"We must raise our political will to work together where we can, and accommodate each other in areas where we cannot. We have no real choice. The economic logic is as clear as day," Najib told a Malaysia-Singapore business forum in Kuala Lumpur.
Relations between Singapore and Malaysia have been testy since a brief union in the 1960s.Water supply has always been contentious, as Malaysia supplies the island with fresh water at a low price negotiated decades ago. The question of Singapore's military access to Malaysian airspace, the mutual suspicion that prevents joint projects such as an open skies agreement or a bridge to replace the causeway, land claims, and even ownership of Malaysian railroad tracks on Singapore soil have been points of tension.
Malaysia has long used Singapore as a benchmark to measure its own progress, and Singapore is given to occasional bouts of lecturing Malaysia.
But as Najib said this week, the two nations "must eventually move beyond the rhetoric, and focus on the underlying fundamentals which are of mutual interest to us."
In his view, there has been a palpable thaw in relations in recent years, and the two neighbours should take advantage of opportunities to tighten economic links.
The improved relationship is due in part to a change in the tone of diplomacy during the premiership of Prime Minister Abdullah Ahmad Badawi. This cordial style is in part why some sensitive issues of recent vintage, such as land reclamation, have been amicably settled.
But perhaps more important is the growing role of the private sector in improving bilateral ties. As businesses in both countries increase their profile and begin to look globally, the opportunities for linkages increase.
Indeed, tensions have been harmful economically for both nations. Instead of cooperating to attract foreign investment, the neighbours have often competed for the attention of the same investors, duplicating infrastructure, from state-of-the art airports and container docks to high-tech industrial parks.
The new reality of globalisation - which has pushed economic liberalisation and international integration to many corners of the world - is forcing Malaysia to look at how it can cooperate with its former rival. Countries in the region such as Thailand and Vietnam are quickly catching up, and the growth of China and India has drawn significant amounts of investment from the region.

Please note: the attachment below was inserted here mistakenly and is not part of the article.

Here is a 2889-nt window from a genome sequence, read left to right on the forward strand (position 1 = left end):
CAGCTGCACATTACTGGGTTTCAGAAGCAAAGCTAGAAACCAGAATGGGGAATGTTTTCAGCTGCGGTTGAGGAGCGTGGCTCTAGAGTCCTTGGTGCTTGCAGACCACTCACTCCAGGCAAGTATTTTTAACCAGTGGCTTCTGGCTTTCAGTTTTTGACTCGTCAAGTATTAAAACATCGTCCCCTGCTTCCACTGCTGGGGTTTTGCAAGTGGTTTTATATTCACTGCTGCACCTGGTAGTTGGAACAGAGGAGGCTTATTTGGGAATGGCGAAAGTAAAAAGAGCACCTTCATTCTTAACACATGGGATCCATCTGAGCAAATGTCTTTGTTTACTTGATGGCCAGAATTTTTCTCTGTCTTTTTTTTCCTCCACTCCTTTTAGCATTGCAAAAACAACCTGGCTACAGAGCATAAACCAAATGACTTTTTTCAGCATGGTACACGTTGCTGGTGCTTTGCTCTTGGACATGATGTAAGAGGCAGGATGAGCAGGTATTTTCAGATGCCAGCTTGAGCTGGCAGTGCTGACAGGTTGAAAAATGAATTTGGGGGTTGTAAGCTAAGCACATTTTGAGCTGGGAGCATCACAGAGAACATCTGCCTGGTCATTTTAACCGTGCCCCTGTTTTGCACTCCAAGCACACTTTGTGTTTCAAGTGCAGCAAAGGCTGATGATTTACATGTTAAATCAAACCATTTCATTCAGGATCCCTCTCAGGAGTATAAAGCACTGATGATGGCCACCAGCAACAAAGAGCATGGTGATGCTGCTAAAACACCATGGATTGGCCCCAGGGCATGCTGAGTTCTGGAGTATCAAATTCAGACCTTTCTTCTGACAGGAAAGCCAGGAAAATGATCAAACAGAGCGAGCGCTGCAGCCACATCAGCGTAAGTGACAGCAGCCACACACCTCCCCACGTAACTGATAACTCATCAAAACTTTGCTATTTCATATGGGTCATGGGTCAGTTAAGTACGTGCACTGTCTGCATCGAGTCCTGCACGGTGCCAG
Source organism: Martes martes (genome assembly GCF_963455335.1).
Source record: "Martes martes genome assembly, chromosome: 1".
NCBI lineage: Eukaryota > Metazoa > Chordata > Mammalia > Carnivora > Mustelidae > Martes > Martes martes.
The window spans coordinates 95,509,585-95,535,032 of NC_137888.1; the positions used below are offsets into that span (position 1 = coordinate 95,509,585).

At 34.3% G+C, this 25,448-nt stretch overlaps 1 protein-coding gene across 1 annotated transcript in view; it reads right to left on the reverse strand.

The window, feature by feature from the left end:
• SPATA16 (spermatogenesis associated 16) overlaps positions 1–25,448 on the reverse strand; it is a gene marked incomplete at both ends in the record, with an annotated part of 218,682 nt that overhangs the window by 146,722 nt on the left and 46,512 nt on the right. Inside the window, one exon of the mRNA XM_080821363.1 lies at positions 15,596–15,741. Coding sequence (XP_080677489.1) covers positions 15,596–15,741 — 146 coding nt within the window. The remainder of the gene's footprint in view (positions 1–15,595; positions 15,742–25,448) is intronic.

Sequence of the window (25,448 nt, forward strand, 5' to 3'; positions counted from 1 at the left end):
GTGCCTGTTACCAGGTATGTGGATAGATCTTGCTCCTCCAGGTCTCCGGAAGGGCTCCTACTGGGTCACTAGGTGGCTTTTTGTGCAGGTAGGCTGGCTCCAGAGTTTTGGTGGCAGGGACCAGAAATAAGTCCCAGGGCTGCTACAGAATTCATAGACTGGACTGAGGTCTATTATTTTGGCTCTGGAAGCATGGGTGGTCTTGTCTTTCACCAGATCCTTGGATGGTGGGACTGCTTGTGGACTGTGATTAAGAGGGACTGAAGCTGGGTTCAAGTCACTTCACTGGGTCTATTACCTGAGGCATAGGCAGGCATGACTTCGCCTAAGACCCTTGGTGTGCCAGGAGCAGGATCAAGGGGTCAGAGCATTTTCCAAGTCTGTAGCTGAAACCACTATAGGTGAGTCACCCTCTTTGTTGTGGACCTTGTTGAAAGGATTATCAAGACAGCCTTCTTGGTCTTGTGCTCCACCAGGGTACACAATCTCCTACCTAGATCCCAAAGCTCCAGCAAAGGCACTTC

Indeed, cross border investment between Malaysia and Singapore has continued to increase, particularly via the respective governments' investment arms. For example Singapore's Temasek acquired a stake in Telekom Malaysia while Alliance Bank and Malaysia's Khazanah bought a stake in Singapore's MobileOne in 2005.
Najib was keen to urge Singaporean authorities to exercise a greater degree of reciprocity in facilitating more Malaysian acquisition of assets in the island republic.
The incoming traffic of investments from Singapore into Malaysia had been significantly greater than flows in the other direction.
According to Najib, this can be explained, in part, by the difficulty Malaysian companies have in identifying suitable acquisitions in Singapore, given the structure of the Singaporean economy.
But this could also be due to fewer companies previously looking to invest abroad. This situation is rapidly changing as Malaysian companies mature, and it is likely that this imbalance in investment will no longer be an issue in ten years time. There are signs that it is changing already. Among the more high profile deals in the works is Malaysian leisure conglomerate Genting's bid for a Singapore Integrated Resort project.
The opportunities are there. Singapore has a larger and more developed services sector, constituting over 60% of the economy and a higher per capita GDP, whereas Malaysia continues to be a more prolific manufacturer and is a value proposition relative to its neighbour. This difference in relative wealth and specialisations opens the door for many areas of cooperation.
According to Najib, Singapore's government has been invited to participate in the future growth of Iskandar Development Region in south Johor. Capturing spillover from Singapore is one of the important components of the proposed South Johor Economic Region.
Mohamad bin Sa'elal, the managing director of Bandar Nusajaya Development, a new integrated city development project that will constitute the new administrative capital of Johor, told OBG, "We can't put ourselves in the cocoon of only Malaysia, as a lot of wealth can come into this region both from and via Singapore. We will use our cost advantages as a pull factor for investment, while leveraging on some of Singapore's infrastructure such as Changi Airport."
He added that "there are thousands of motorbikes crossing the causeway each day to work in Singapore. There is no reason why the traffic should not flow both ways."